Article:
In general, the less attractive a summer dessert, the more I enjoy making and eating it.
Messy-looking cobblers and crisps have that combination of crisp pastry and juicy fruit that I crave at this time of year. Same goes for rustic free-form crostatas, brown betties and crumbles.
None of them would win a beauty contest, but each one is quick and easy and delivers fresh fruit flavor along with some buttery goodness.
So after I ran through my usual repertoire, I was tempted to try something different but equally homely, a buckle. This dessert is made by mixing vanilla cake batter with fruit and then topping the mixture with streusel crumbs. The sunken fruit and crumb topping combine to give the cake a “buckled” appearance when it emerges from the oven.
According to baking lore, the buckle dates back to Colonial times. Of course, nothing was simple back then. To bake a buckle in the 18th century, the cook first had to build a wood fire and let it burn until it generated hot coals. Then, he or she had to monitor the heat underneath the cast iron skillet containing the buckle, moving the skillet around as necessary so that the buckle would bake without burning.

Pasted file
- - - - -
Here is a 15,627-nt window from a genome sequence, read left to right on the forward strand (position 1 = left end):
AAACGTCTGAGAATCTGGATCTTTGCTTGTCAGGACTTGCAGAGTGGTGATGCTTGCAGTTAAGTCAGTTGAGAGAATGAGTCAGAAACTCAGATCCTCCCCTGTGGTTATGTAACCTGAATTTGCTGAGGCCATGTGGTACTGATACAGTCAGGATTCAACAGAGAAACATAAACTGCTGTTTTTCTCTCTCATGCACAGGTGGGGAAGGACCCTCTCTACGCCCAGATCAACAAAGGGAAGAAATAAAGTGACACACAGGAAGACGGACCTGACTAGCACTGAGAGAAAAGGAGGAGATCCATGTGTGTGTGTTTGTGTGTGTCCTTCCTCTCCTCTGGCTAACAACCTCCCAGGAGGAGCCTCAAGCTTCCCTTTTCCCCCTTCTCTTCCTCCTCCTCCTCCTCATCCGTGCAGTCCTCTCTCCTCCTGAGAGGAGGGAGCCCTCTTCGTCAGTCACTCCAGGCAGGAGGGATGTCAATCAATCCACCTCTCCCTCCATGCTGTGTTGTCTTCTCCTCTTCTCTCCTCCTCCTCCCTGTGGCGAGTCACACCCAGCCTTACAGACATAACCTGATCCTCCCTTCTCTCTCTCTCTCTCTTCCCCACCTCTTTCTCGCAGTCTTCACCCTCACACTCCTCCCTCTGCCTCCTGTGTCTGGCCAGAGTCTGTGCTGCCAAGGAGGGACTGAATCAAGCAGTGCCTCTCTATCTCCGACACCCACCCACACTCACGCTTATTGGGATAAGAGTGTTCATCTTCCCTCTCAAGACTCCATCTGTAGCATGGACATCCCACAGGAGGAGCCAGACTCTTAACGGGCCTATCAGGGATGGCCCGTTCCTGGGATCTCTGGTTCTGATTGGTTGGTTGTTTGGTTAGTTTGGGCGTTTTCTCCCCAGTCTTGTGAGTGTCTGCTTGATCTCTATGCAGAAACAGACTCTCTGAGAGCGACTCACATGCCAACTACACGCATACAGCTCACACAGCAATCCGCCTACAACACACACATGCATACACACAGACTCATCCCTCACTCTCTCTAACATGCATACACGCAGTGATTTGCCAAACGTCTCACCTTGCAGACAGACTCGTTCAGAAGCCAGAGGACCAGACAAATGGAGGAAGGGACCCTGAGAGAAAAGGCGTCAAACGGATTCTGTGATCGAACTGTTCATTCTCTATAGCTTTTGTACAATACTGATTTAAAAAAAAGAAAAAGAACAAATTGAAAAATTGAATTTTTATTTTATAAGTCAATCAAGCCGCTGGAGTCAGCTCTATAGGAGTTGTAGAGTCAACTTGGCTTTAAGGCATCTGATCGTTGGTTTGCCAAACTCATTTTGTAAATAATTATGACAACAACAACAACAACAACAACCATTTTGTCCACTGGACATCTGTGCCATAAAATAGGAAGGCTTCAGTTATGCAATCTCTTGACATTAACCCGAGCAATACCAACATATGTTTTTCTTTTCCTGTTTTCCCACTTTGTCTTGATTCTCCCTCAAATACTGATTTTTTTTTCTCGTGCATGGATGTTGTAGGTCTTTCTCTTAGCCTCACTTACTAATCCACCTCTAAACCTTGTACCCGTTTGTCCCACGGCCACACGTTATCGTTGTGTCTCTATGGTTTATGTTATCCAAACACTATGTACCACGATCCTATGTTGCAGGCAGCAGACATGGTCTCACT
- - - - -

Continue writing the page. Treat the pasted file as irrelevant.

Today, making a buckle is much easier. The only difficulty is in deciding what kind of fruit to use when so much good stuff is available. Blueberries are traditional. Sour cherries (pitted, of course) are also great. Italian plums, pitted and quartered, would also work. I’ve been using a combination of peaches and raspberries, which contribute sweetness and bright acidity to finished cake.
The secret to a good crumb topping is in your fingertips. Use your fingers to blend the butter with some sugar and flour. Then freeze the mixture while you make the cake. Pinch the mixture into small and large crumbs as you scatter them over the batter. The frozen crumbs will hold their shape in the oven, while warmer crumbs might dissolve into a smooth layer.
With so much fruit, it can be difficult to tell when your buckle is ready to come out of the oven. Use the toothpick test, inserting one into the center of the cake to see if it comes out clean of cake batter. But a little moisture is OK if it is from the bubbling fruit.